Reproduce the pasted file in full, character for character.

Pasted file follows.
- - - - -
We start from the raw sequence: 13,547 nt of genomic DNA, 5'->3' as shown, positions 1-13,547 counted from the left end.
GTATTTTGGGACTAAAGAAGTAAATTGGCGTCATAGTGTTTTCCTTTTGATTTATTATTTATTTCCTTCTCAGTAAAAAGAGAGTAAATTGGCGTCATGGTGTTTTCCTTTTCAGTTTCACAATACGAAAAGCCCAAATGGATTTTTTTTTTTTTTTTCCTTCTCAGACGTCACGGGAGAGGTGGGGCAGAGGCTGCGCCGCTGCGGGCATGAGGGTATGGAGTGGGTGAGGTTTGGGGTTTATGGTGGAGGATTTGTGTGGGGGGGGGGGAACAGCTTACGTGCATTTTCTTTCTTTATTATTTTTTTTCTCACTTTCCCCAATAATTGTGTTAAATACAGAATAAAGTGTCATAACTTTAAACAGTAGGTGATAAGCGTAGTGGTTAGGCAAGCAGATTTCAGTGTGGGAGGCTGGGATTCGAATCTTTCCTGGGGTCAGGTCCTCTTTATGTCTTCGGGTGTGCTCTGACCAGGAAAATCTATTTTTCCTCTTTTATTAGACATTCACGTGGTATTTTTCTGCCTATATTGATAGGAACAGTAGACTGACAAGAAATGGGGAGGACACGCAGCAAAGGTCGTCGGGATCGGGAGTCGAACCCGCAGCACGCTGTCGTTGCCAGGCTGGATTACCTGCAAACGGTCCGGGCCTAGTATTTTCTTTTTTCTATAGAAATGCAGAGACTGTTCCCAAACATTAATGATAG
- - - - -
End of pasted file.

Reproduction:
We start from the raw sequence: 13,547 nt of genomic DNA, 5'->3' as shown, positions 1-13,547 counted from the left end.
GTATTTTGGGACTAAAGAAGTAAATTGGCGTCATAGTGTTTTCCTTTTGATTTATTATTTATTTCCTTCTCAGTAAAAAGAGAGTAAATTGGCGTCATGGTGTTTTCCTTTTCAGTTTCACAATACGAAAAGCCCAAATGGATTTTTTTTTTTTTTTTCCTTCTCAGACGTCACGGGAGAGGTGGGGCAGAGGCTGCGCCGCTGCGGGCATGAGGGTATGGAGTGGGTGAGGTTTGGGGTTTATGGTGGAGGATTTGTGTGGGGGGGGGGGAACAGCTTACGTGCATTTTCTTTCTTTATTATTTTTTTTCTCACTTTCCCCAATAATTGTGTTAAATACAGAATAAAGTGTCATAACTTTAAACAGTAGGTGATAAGCGTAGTGGTTAGGCAAGCAGATTTCAGTGTGGGAGGCTGGGATTCGAATCTTTCCTGGGGTCAGGTCCTCTTTATGTCTTCGGGTGTGCTCTGACCAGGAAAATCTATTTTTCCTCTTTTATTAGACATTCACGTGGTATTTTTCTGCCTATATTGATAGGAACAGTAGACTGACAAGAAATGGGGAGGACACGCAGCAAAGGTCGTCGGGATCGGGAGTCGAACCCGCAGCACGCTGTCGTTGCCAGGCTGGATTACCTGCAAACGGTCCGGGCCTAGTATTTTCTTTTTTCTATAGAAATGCAGAGACTGTTCCCAAACATTAATGATAG